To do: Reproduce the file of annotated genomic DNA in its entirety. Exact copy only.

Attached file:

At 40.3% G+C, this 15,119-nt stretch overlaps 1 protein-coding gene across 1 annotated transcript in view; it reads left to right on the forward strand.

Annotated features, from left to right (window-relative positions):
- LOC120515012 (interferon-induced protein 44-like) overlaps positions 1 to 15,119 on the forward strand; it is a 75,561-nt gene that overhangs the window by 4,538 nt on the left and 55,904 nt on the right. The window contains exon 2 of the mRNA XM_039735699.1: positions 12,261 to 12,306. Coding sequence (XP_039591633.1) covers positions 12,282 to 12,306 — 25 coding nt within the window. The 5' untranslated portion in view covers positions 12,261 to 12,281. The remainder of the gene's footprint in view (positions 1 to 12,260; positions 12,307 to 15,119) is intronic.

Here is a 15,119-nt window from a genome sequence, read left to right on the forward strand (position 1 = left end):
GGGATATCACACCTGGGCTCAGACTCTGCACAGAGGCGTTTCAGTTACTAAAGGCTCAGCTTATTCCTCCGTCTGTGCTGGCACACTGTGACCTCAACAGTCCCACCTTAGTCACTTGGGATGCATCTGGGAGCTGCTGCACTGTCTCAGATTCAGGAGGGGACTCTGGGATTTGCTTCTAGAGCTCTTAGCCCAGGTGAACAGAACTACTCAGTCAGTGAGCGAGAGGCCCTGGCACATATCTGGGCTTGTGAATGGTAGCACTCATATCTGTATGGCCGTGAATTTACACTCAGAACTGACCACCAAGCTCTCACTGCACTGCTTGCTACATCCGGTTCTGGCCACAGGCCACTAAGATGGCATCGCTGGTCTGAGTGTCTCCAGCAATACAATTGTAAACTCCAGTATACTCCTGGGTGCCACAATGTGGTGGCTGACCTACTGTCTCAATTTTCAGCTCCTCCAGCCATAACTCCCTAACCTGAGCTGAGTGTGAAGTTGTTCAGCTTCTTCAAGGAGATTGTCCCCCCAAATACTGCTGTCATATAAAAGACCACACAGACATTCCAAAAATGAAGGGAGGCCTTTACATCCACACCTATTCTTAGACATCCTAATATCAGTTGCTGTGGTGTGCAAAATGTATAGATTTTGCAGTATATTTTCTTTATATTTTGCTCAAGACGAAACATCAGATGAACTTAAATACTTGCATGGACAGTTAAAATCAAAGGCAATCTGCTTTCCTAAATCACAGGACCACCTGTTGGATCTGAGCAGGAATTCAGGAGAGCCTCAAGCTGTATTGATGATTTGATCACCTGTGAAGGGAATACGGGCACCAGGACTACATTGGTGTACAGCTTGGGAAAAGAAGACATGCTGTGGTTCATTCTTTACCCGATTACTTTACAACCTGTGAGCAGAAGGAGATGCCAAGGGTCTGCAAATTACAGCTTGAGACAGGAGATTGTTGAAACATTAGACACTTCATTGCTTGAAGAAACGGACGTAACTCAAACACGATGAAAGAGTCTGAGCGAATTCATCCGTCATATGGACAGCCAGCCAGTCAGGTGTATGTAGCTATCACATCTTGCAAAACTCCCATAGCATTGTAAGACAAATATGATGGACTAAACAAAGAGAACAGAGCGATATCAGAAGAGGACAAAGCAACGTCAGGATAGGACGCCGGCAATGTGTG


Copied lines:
At 40.3% G+C, this 15,119-nt stretch overlaps 1 protein-coding gene across 1 annotated transcript in view; it reads left to right on the forward strand.

Annotated features, from left to right (window-relative positions):
- LOC120515012 (interferon-induced protein 44-like) overlaps positions 1 to 15,119 on the forward strand; it is a 75,561-nt gene that overhangs the window by 4,538 nt on the left and 55,904 nt on the right. The window contains exon 2 of the mRNA XM_039735699.1: positions 12,261 to 12,306. Coding sequence (XP_039591633.1) covers positions 12,282 to 12,306 — 25 coding nt within the window. The 5' untranslated portion in view covers positions 12,261 to 12,281. The remainder of the gene's footprint in view (positions 1 to 12,260; positions 12,307 to 15,119) is intronic.

Here is a 15,119-nt window from a genome sequence, read left to right on the forward strand (position 1 = left end):
GGGATATCACACCTGGGCTCAGACTCTGCACAGAGGCGTTTCAGTTACTAAAGGCTCAGCTTATTCCTCCGTCTGTGCTGGCACACTGTGACCTCAACAGTCCCACCTTAGTCACTTGGGATGCATCTGGGAGCTGCTGCACTGTCTCAGATTCAGGAGGGGACTCTGGGATTTGCTTCTAGAGCTCTTAGCCCAGGTGAACAGAACTACTCAGTCAGTGAGCGAGAGGCCCTGGCACATATCTGGGCTTGTGAATGGTAGCACTCATATCTGTATGGCCGTGAATTTACACTCAGAACTGACCACCAAGCTCTCACTGCACTGCTTGCTACATCCGGTTCTGGCCACAGGCCACTAAGATGGCATCGCTGGTCTGAGTGTCTCCAGCAATACAATTGTAAACTCCAGTATACTCCTGGGTGCCACAATGTGGTGGCTGACCTACTGTCTCAATTTTCAGCTCCTCCAGCCATAACTCCCTAACCTGAGCTGAGTGTGAAGTTGTTCAGCTTCTTCAAGGAGATTGTCCCCCCAAATACTGCTGTCATATAAAAGACCACACAGACATTCCAAAAATGAAGGGAGGCCTTTACATCCACACCTATTCTTAGACATCCTAATATCAGTTGCTGTGGTGTGCAAAATGTATAGATTTTGCAGTATATTTTCTTTATATTTTGCTCAAGACGAAACATCAGATGAACTTAAATACTTGCATGGACAGTTAAAATCAAAGGCAATCTGCTTTCCTAAATCACAGGACCACCTGTTGGATCTGAGCAGGAATTCAGGAGAGCCTCAAGCTGTATTGATGATTTGATCACCTGTGAAGGGAATACGGGCACCAGGACTACATTGGTGTACAGCTTGGGAAAAGAAGACATGCTGTGGTTCATTCTTTACCCGATTACTTTACAACCTGTGAGCAGAAGGAGATGCCAAGGGTCTGCAAATTACAGCTTGAGACAGGAGATTGTTGAAACATTAGACACTTCATTGCTTGAAGAAACGGACGTAACTCAAACACGATGAAAGAGTCTGAGCGAATTCATCCGTCATATGGACAGCCAGCCAGTCAGGTGTATGTAGCTATCACATCTTGCAAAACTCCCATAGCATTGTAAGACAAATATGATGGACTAAACAAAGAGAACAGAGCGATATCAGAAGAGGACAAAGCAACGTCAGGATAGGACGCCGGCAATGTGTG